Inside the New York Times timeSpace Incubator

August 27, 2013

1:00 pm

When Brian Muller and Blaine Sheldon took the elevator up to the ninth floor of the New York Times Building this April, they weren’t too sure what to expect. They had been selected as participants in the very first New York Times timeSpace incubator.

“You may call it an accelerator or an incubator; right now we are calling it an experiment,” their website reads.

Muller and Sheldon were representing OpBandit, a media software startup that can change your publication’s headlines and images in real time depending on which are performing best. They were the smallest startup in the program, working alongside Mahaya and Delve.

The perks of the program were New York Times quality. They got to pitch to NYT CEO Mark Thompson. They rode in the elevator with Bill Cunningham, and had beautiful conference rooms to meet clients and investors. They talked to NYT departments about using OpBandit. And they’ll be top of mind if the company decides to start making seed investments.

Day to day, they spent their time working and meeting with NYT groups. They got advice from the legal counsel, and learned about the best metrics to track from the analytics group. The strategy team helped them refine their pitch and communicate their value to customers better. And the R&D team, an innovative group tasked with predicting what publishing will look like in 10-15 years, shared some insights on the future of news.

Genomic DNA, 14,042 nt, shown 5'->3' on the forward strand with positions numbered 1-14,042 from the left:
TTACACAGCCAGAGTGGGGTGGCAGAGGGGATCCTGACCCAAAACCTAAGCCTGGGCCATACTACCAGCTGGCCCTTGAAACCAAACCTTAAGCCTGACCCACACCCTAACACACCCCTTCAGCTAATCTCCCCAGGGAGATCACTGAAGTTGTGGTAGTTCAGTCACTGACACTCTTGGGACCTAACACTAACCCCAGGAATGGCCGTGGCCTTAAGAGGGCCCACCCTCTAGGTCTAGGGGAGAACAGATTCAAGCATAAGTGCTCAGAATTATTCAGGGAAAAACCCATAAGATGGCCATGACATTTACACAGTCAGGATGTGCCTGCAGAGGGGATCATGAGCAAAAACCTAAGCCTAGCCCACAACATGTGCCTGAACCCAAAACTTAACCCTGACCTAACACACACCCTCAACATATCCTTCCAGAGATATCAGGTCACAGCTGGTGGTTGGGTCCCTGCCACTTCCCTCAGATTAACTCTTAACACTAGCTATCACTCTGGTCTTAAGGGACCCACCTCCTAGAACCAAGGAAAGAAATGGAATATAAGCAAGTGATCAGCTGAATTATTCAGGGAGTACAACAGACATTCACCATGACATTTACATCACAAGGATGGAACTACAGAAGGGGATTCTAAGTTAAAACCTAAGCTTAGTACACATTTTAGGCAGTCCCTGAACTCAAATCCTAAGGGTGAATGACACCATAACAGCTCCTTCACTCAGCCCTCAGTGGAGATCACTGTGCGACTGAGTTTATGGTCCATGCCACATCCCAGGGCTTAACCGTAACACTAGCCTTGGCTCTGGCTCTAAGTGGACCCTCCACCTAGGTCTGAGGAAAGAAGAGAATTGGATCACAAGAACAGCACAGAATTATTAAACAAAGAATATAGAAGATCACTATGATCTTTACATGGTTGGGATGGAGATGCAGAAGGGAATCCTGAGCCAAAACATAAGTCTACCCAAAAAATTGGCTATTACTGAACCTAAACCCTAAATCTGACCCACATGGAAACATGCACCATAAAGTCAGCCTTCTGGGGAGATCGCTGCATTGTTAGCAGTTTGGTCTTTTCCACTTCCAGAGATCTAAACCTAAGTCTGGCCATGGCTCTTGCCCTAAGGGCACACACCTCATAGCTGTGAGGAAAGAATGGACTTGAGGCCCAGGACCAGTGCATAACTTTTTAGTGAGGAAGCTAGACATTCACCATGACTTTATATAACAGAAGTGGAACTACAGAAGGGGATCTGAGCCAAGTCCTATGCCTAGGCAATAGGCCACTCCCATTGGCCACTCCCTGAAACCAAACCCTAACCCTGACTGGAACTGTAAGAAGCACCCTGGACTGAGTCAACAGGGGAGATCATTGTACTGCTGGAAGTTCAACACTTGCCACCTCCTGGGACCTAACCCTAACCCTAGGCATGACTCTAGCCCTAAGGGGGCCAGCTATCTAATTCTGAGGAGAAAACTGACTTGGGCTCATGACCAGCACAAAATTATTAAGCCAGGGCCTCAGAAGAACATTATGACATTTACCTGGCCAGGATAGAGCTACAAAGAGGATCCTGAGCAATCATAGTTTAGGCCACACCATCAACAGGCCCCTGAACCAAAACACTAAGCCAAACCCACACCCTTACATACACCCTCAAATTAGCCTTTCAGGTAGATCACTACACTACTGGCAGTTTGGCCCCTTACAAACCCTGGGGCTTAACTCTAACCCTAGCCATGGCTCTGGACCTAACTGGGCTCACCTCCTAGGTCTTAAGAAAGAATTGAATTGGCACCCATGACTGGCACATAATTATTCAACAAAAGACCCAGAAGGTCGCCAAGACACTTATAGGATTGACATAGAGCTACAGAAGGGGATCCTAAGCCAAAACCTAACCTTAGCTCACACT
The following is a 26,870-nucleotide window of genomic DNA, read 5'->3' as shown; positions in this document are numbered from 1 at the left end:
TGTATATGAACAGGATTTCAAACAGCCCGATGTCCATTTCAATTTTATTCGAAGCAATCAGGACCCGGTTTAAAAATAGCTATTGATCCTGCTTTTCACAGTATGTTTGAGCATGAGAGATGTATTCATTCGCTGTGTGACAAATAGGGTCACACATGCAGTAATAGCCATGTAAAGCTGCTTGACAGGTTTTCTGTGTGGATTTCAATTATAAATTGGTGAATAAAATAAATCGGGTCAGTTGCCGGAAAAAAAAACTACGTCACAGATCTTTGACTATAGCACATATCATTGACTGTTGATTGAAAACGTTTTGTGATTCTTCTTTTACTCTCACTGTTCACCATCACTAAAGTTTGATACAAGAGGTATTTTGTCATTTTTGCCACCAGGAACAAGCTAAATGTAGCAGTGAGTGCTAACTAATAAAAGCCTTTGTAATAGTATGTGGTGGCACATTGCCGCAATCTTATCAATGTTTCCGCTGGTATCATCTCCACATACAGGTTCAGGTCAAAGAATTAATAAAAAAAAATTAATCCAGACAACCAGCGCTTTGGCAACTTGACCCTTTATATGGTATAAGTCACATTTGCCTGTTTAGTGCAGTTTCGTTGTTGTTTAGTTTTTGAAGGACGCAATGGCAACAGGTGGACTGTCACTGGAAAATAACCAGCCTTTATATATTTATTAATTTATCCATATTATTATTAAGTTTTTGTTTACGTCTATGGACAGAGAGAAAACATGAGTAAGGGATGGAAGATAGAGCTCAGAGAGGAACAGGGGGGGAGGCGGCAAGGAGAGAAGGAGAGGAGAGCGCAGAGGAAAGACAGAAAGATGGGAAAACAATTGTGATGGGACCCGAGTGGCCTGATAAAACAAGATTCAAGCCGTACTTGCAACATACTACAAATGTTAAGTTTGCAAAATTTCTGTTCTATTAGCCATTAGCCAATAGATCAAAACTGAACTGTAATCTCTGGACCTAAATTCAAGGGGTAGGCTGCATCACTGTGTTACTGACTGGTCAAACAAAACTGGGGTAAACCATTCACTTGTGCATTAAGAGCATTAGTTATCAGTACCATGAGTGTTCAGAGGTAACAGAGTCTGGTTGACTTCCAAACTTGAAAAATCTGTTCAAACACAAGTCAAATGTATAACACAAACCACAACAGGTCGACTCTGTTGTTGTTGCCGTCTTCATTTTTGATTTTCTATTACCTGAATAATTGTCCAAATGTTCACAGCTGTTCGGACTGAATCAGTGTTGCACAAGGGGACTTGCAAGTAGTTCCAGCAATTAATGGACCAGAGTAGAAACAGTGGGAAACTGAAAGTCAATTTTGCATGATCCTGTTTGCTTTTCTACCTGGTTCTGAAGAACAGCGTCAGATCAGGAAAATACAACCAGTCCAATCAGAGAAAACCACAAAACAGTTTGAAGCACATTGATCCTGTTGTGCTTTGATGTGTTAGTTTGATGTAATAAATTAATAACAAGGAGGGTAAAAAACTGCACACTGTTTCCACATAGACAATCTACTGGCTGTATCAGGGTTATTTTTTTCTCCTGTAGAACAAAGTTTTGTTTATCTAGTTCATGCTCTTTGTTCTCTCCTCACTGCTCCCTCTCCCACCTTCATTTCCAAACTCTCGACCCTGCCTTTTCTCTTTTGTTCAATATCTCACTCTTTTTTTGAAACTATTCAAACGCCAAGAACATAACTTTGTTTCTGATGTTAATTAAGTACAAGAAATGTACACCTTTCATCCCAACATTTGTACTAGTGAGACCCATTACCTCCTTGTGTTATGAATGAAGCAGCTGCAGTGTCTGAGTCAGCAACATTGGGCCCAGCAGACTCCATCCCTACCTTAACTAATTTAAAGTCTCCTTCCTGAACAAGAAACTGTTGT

More in the style of Y Combinator than TechStars, the incubator gave the teams lots of autonomy and responsibility. The program heads would check in every now and then to see how things were going, and OpBandit could ask for advice or introductions to someone outside the NYT. But mostly, they relied on their own initiative.

“It was a very freeform structure, maybe more of a Montessori-type environment,” says Muller. “A lot of it was self-directed. It was choose your own adventure.”

The Times hasn’t committed to doing a second run of the incubator, but if they did, the OpBandit team hopes they’ll sprinkle in a little more structure to the “choose your own adventure” package. Although they’re close to the Mahaya and Delve teams, more planned social activities would have cemented their friendship earlier. And, now that the NYT knows which departments are most useful to startups, they could help arrange meetings and pitches earlier. Basically, a little schedule would go a long way.

For now, OpBandit is privately testing with publications like The Daily Muse, Slate, and Skift, and is aiming for a public beta in the early fall. And when they go after customers or try to raise funding, that little New York Times “experiment” will definitely be a point in their favor.

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Kira M. Newman is a Tech Cocktail writer interested in the harsh reality of entrepreneurship, work-life balance, and psychology. She is the founder of The Year of Happy and has been traveling around the world interviewing entrepreneurs in Asia, Europe, and North America since 2011. Follow her @kiramnewman or contact

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